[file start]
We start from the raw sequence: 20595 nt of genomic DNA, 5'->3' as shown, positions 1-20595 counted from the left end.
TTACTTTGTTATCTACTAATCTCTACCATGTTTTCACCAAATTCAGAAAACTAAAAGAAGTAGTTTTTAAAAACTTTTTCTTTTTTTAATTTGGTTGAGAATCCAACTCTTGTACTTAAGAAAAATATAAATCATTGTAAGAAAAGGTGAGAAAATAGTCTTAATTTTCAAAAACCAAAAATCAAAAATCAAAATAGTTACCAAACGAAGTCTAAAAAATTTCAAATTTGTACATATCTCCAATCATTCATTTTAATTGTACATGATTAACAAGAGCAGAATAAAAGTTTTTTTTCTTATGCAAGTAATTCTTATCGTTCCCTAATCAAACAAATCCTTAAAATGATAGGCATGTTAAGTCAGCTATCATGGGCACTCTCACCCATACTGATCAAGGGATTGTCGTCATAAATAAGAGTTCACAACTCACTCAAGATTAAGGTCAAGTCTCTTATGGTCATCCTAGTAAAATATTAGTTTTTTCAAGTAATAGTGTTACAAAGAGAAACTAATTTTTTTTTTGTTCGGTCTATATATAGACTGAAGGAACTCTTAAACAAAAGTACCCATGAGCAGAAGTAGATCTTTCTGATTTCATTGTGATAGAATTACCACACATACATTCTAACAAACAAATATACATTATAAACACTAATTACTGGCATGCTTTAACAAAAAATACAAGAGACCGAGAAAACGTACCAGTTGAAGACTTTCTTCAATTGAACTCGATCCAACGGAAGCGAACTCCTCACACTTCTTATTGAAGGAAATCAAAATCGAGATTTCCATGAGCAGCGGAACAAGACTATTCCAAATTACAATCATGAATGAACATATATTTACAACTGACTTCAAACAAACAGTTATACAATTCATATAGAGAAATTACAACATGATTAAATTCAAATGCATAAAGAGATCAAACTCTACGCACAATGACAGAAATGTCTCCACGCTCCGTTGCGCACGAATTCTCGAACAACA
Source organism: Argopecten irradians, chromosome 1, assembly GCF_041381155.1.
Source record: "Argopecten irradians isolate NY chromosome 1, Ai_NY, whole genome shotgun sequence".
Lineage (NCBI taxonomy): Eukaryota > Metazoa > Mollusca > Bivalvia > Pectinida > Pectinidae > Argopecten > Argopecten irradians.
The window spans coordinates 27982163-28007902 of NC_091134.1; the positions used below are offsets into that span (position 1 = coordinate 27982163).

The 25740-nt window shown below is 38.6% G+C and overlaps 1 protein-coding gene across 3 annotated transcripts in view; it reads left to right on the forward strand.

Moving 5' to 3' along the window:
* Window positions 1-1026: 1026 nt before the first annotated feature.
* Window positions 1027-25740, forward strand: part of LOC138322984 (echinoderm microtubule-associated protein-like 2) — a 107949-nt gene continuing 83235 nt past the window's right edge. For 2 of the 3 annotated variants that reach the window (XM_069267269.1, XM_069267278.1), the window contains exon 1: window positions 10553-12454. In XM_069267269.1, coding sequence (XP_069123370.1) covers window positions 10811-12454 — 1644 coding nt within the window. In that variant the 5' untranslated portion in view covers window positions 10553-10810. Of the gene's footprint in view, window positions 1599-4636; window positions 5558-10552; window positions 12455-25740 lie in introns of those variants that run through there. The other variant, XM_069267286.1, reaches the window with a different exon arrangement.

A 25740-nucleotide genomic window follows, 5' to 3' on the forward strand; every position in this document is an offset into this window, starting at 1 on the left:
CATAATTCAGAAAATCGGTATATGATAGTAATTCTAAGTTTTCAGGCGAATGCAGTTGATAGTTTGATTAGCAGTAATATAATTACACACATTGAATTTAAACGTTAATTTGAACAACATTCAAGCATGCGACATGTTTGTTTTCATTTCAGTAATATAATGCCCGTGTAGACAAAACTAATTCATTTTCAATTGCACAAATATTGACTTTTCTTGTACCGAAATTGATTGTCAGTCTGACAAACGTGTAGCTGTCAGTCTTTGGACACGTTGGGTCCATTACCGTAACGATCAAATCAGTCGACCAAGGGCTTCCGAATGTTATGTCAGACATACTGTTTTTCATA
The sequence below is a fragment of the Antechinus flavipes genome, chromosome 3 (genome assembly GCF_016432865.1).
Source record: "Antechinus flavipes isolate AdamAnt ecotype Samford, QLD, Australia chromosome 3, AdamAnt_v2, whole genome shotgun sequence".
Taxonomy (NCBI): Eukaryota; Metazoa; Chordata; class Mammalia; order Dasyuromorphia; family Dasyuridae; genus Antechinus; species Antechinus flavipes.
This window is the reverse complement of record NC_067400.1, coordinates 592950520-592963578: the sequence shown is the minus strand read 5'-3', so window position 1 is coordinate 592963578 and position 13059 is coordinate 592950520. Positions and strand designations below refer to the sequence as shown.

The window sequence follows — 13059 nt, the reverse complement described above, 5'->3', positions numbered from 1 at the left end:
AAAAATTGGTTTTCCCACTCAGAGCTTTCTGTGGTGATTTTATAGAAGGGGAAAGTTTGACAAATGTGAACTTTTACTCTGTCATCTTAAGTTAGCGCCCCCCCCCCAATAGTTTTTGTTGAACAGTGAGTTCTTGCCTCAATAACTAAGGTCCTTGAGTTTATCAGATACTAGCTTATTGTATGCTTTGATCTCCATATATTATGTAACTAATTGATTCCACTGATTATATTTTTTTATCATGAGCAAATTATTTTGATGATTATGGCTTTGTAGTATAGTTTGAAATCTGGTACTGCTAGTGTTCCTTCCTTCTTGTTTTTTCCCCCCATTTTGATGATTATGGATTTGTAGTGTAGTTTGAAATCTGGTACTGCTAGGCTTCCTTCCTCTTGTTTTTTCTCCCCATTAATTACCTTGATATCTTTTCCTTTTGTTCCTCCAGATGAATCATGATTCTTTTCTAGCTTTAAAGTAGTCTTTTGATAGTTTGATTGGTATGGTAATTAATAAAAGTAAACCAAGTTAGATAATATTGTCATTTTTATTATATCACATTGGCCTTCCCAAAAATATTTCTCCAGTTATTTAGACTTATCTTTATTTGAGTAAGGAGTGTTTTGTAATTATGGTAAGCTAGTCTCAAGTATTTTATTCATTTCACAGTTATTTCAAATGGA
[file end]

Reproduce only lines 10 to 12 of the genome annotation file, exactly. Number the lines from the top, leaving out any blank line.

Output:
* Window positions 1027-25740, forward strand: part of LOC138322984 (echinoderm microtubule-associated protein-like 2) — a 107949-nt gene continuing 83235 nt past the window's right edge. For 2 of the 3 annotated variants that reach the window (XM_069267269.1, XM_069267278.1), the window contains exon 1: window positions 10553-12454. In XM_069267269.1, coding sequence (XP_069123370.1) covers window positions 10811-12454 — 1644 coding nt within the window. In that variant the 5' untranslated portion in view covers window positions 10553-10810. Of the gene's footprint in view, window positions 1599-4636; window positions 5558-10552; window positions 12455-25740 lie in introns of those variants that run through there. The other variant, XM_069267286.1, reaches the window with a different exon arrangement.

A 25740-nucleotide genomic window follows, 5' to 3' on the forward strand; every position in this document is an offset into this window, starting at 1 on the left:
CATAATTCAGAAAATCGGTATATGATAGTAATTCTAAGTTTTCAGGCGAATGCAGTTGATAGTTTGATTAGCAGTAATATAATTACACACATTGAATTTAAACGTTAATTTGAACAACATTCAAGCATGCGACATGTTTGTTTTCATTTCAGTAATATAATGCCCGTGTAGACAAAACTAATTCATTTTCAATTGCACAAATATTGACTTTTCTTGTACCGAAATTGATTGTCAGTCTGACAAACGTGTAGCTGTCAGTCTTTGGACACGTTGGGTCCATTACCGTAACGATCAAATCAGTCGACCAAGGGCTTCCGAATGTTATGTCAGACATACTGTTTTTCATA